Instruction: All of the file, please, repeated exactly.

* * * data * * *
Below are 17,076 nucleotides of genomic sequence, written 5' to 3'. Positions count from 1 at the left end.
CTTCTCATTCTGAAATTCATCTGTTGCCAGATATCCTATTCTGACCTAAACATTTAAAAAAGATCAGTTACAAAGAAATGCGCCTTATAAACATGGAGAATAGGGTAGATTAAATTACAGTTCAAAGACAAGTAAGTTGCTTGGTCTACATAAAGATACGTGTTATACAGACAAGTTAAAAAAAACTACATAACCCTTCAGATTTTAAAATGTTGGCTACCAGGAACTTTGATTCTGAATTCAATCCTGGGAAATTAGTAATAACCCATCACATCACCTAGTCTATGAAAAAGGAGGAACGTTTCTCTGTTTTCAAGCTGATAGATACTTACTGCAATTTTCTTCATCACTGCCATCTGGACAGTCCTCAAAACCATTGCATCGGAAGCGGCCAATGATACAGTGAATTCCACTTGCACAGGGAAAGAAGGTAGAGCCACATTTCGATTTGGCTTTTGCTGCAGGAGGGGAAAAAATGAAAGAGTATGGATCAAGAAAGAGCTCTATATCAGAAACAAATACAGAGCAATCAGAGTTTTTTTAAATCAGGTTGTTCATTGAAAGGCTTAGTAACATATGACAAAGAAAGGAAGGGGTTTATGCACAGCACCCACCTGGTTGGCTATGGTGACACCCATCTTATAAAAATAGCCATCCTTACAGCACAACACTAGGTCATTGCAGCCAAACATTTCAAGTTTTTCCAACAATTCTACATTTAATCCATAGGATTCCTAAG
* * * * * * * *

Below are 17,076 nucleotides of genomic sequence, written 5' to 3'. Positions count from 1 at the left end.
CTTCTCATTCTGAAATTCATCTGTTGCCAGATATCCTATTCTGACCTAAACATTTAAAAAAGATCAGTTACAAAGAAATGCGCCTTATAAACATGGAGAATAGGGTAGATTAAATTACAGTTCAAAGACAAGTAAGTTGCTTGGTCTACATAAAGATACGTGTTATACAGACAAGTTAAAAAAAACTACATAACCCTTCAGATTTTAAAATGTTGGCTACCAGGAACTTTGATTCTGAATTCAATCCTGGGAAATTAGTAATAACCCATCACATCACCTAGTCTATGAAAAAGGAGGAACGTTTCTCTGTTTTCAAGCTGATAGATACTTACTGCAATTTTCTTCATCACTGCCATCTGGACAGTCCTCAAAACCATTGCATCGGAAGCGGCCAATGATACAGTGAATTCCACTTGCACAGGGAAAGAAGGTAGAGCCACATTTCGATTTGGCTTTTGCTGCAGGAGGGGAAAAAATGAAAGAGTATGGATCAAGAAAGAGCTCTATATCAGAAACAAATACAGAGCAATCAGAGTTTTTTTAAATCAGGTTGTTCATTGAAAGGCTTAGTAACATATGACAAAGAAAGGAAGGGGTTTATGCACAGCACCCACCTGGTTGGCTATGGTGACACCCATCTTATAAAAATAGCCATCCTTACAGCACAACACTAGGTCATTGCAGCCAAACATTTCAAGTTTTTCCAACAATTCTACATTTAATCCATAGGATTCCTAAG